Is the Universe Friendly or Unfriendly?

Einstein declared that the most important question facing humanity is this: “Is the universe friendly or unfriendly?” How we answer this question, he insisted, determines how we relate to and engage with ourselves, each other and the world.

The Judeo-Christian tradition begins with the premise of “original sin.” Buddhist teaching offers a more generous option: basic human goodness, smeared by ignorance. It is not evil, but confusion that seeds our bad behavior.

Illusion is hard-wired. We are always peering through lenses colored by personal and cultural bias. As Anais Nin wrote: “We don't see the world as it is. We see it as we are.” To imagine we see the world clearly is ignorance. To believe our illusory, limited views and opinions as Truth is pure delusion.

I often use the image that we are all walking around looking at the sky through a straw. Is that the sky we see? Sure it is. But only a small circle of it. The trouble comes when we grip our straw-circle too tightly, proclaiming that everything outside our narrow perspective is scary or bad or wrong. This is the source of the divisiveness, heartache and harm escalating throughout our world as racism, misogyny, homophobia, oppression.

The sky is vast and mysterious. It belongs to no one. What is needed for us to be curious and humble enough to stretch our limited circle, and to invite and even celebrate diverse perspectives?

This is the work of individual and collective mindfulness: the willingness to open, receive and allow whatever arises, and to meet it with inquiry and interest. As our minds stretch and soften, we become more malleable, more able to meet the world with skill and kindness. As we cultivate the ability to see and see through the edges of our limited ideas and assumptions, we come to open our hands and open our hearts to a wider, more inclusive sky.


Being Human

The Chinese character "ren" depicts a human stick figure: feet planted firmly on the ground, limbs reaching upward toward the sky, the length of the body stretched between heaven and earth. Here lies our fundamental dilemma. Infinity meets mortality. Who we are is at once ripe with imagination and dreaming, and simultaneously bound to a body that ages and sickens and dies.

How do we reconcile the sublimity of our potential with the limitations of our embodiment? What does it take to straddle this unique human predicament? How can we live fully within this peculiar event called being human?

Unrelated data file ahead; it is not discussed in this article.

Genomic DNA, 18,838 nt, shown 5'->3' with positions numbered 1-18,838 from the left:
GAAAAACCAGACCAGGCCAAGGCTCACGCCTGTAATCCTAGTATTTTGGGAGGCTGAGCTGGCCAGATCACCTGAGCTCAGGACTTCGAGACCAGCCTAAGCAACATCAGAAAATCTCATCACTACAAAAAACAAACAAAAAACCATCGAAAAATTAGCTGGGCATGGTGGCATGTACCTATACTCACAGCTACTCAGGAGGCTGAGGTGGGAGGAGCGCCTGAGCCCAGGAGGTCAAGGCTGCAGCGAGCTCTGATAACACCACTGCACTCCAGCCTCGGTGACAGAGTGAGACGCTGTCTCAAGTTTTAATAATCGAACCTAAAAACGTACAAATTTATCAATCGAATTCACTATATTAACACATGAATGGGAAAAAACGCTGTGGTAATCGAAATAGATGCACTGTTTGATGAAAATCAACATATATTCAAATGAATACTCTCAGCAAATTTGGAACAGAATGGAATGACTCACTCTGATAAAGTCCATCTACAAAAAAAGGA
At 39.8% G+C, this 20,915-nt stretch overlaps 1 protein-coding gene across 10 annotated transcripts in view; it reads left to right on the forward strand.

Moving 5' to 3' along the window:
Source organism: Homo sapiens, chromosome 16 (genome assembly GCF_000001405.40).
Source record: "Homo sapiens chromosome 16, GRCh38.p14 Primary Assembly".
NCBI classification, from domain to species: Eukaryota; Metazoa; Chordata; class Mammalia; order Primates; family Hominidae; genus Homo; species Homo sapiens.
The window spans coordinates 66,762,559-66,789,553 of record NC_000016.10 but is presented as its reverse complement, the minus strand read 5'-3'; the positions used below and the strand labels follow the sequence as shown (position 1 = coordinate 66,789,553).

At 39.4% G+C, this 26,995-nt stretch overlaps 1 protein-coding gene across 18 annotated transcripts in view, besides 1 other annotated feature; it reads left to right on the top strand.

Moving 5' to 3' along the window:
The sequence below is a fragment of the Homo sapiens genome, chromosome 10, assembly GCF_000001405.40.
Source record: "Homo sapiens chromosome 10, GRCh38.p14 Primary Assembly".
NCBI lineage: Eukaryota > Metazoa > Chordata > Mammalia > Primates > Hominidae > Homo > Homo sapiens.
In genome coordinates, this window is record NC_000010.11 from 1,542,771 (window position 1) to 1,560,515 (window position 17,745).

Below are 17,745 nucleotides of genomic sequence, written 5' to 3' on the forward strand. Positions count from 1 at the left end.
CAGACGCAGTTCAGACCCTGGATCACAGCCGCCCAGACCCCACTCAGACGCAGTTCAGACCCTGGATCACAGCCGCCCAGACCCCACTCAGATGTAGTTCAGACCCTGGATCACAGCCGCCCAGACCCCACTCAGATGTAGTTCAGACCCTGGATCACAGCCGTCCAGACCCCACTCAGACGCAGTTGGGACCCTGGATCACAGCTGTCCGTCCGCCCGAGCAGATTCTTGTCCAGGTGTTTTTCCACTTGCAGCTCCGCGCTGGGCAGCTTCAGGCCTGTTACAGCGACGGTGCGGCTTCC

The heart of spiritual and meditative practice is about pausing to contemplate these questions. Cultivating a spiritual life means unwinding our frenetic scurrying long enough to ponder the absolute weirdness of incarnate existence in all of its anguish and beauty. And then allowing the rubbery habits of getting somewhere and being certain to soften into curiosity and amazement.

I’ve spent almost 30 years immersed in Buddhist teaching and practice: as a Zen monk, as a consultant aspiring to bring the wisdom I learned in the monastery into the workplace, and as a daughter, sister, wife, step-mother, teacher and friend. The truth is that I know less now than I did when I started. And this is probably a good thing.

Zen holds a special appreciation for having a “beginner’s mind.” Being a perpetual beginner is a discipline that demands the willingness to keep letting go, and the courage to embrace not-knowing. Copping to our bewilderment is not easy. The everyday world offers kudos to those who know (or claim to know), and often looks askance at those who confess to being baffled. 

Even modern spiritual life has been infused by the doctrine and discipline of science. The mystery of the mind has taken a back seat to neuroscience and the current creed of “it’s true only if you can measure it.” Of course, science is an amazing accomplishment. As a type 1 diabetic for over 40 years, I am the direct beneficiary of recombinant DNA and insulin-pump technology that literally keep me alive.

And yet. 

When I find myself in conversation with experts who claim that a current scientific theory is absolute, I am unconvinced. In the decades I’ve lived with diabetes, the scientific explanation  for my disease has changed (at least) three times: first it was considered genetic, then viral, now auto-immune. Which is true? Perhaps all three. The real truth is: we don't know for sure.

The point is not to take sides. The point is to bring a healthy skepticism to our sureness so we can revive our curiosity and wonderment about what it means to be alive. And as we learn to navigate the fluidity inherent in not-knowing (or even not-being-so-sure), we can begin to discover the source of fullness and creativity bubbling just beneath the surface of our shared mysterious life.